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View Diary: Activists Claim Exxon Intentionally Diverted Oil Spill Into Wetland (88 comments)

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  •  Dilbit is the term because bitumen is too thick to (16+ / 0-)

    flow in the pipes. This dilbit gushed out for 45 minutes at full pressure before they were able to stop it. That's a long time for an "emergency" response.

    It's diluted with a cocktail of poisons. The industry is attempting to call it "watered down."

    The corporate reluctance to admit to any differences between dilbit and conventional oil was apparent within days of the 2010 Michigan spill. Reporters on the scene from OnEarth and the Michigan Messenger asked Enbridge CEO Patrick Daniel if the oil spilled from Line 6B had any connection to the Alberta tar sands. In both cases, he initially said “no.”
    •  But they got a ruling that it was not "oil" (7+ / 0-)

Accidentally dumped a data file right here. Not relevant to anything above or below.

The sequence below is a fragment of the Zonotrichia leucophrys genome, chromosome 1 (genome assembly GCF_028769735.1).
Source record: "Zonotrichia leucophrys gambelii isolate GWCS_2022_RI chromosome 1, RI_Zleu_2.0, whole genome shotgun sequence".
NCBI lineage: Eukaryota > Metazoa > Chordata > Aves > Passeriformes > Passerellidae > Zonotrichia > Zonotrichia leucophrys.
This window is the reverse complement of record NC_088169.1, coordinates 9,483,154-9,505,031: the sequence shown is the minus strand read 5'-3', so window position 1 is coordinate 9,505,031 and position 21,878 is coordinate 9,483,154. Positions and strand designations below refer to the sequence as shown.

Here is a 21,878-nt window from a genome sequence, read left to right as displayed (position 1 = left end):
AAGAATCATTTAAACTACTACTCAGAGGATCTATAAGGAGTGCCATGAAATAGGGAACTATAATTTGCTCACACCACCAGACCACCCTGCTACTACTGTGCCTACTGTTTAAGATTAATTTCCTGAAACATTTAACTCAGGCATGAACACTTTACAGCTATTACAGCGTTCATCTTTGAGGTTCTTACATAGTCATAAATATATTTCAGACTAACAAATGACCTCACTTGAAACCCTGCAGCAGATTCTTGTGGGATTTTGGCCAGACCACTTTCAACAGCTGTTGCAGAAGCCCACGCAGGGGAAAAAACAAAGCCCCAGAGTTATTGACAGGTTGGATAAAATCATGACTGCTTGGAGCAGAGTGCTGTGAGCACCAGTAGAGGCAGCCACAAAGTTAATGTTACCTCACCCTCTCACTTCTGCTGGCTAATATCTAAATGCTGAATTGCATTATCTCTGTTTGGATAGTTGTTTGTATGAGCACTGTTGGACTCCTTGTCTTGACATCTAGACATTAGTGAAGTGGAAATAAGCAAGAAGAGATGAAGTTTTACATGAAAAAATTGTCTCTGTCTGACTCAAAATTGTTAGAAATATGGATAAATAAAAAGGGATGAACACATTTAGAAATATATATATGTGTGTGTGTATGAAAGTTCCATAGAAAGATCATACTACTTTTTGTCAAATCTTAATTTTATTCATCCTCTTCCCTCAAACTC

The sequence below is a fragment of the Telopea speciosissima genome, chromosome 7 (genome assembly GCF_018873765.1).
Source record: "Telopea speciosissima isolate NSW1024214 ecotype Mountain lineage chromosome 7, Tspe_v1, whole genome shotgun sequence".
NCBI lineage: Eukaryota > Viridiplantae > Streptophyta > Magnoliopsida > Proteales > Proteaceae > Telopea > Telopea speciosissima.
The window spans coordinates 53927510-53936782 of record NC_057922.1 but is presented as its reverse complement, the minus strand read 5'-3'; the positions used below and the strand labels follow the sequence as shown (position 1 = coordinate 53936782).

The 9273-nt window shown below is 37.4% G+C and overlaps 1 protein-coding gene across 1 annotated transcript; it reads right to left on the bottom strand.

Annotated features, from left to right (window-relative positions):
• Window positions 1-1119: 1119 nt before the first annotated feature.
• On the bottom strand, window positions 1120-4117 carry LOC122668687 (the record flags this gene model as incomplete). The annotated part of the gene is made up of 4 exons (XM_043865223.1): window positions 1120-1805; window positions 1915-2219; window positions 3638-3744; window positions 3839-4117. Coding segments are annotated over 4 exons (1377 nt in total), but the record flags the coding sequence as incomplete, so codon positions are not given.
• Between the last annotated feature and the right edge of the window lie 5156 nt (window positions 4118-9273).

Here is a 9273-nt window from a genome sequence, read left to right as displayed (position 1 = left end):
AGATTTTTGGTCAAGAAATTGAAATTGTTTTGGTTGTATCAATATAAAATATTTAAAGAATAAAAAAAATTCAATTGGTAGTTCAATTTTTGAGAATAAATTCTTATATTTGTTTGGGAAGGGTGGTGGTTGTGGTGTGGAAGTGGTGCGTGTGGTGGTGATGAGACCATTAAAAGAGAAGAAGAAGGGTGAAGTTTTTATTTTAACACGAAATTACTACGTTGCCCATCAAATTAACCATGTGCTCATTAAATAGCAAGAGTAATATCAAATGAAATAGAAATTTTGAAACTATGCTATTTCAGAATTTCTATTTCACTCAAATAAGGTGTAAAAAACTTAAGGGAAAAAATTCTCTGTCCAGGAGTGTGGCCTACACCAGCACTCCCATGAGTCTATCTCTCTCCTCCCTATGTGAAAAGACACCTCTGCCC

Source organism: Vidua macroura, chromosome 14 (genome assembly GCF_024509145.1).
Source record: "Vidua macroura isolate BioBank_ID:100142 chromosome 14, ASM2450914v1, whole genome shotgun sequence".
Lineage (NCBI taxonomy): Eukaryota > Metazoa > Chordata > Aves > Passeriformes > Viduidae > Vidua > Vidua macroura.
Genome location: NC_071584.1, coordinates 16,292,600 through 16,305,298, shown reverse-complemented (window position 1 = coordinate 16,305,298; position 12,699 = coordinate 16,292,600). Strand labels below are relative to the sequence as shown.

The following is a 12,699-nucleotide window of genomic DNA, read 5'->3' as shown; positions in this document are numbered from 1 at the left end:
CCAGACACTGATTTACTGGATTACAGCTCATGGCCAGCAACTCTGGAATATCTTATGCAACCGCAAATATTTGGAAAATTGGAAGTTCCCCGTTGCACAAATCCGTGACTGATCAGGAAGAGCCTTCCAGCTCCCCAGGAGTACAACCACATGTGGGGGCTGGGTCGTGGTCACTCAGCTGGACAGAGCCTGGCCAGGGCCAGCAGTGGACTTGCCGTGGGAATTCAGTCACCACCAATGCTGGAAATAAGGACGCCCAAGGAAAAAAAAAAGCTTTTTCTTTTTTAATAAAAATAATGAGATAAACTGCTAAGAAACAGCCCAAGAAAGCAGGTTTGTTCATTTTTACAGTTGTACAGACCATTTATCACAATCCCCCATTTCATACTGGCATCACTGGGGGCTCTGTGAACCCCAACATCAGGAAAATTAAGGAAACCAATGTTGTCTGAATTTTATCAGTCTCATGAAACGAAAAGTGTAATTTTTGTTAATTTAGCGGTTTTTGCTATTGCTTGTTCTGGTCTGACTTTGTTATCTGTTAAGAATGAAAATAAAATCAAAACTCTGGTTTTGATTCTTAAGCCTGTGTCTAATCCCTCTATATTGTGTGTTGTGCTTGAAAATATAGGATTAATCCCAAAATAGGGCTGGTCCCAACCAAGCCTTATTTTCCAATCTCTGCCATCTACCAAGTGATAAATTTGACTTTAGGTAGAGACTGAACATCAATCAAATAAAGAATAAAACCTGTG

Because oil pipelines have to pay into a fund to clean up spills.  A court ruled that dilbit is not oil, for purposes of that fund, so Exxon isn't paying into it; other pipelines' payments pay for this spill if anyone does.

      Thus by the same logic -- that of a no-doubt corrupt court -- there is no oil in the lake.  Dilbit, maybe, but that's not "
      "oil".  It may contain oil, and worse, but it's something else.

      And if this definition game sounds shady, don't forget the "synthetic fuel" tax dodge.  Back in the 1970s, during oil shortages, Congress gave tax breaks to "synthetic fuel", selling it as a way to encourage companies to do novel research into turning American coal into gasoline, etc.  In practice, coal-burning power plants just sprayed waste oil onto coal chunks before burning them.  This turned the coal into "synfuel", enough for tax purposes.

      Aren't they glad that juries aren't required to make these judgments?

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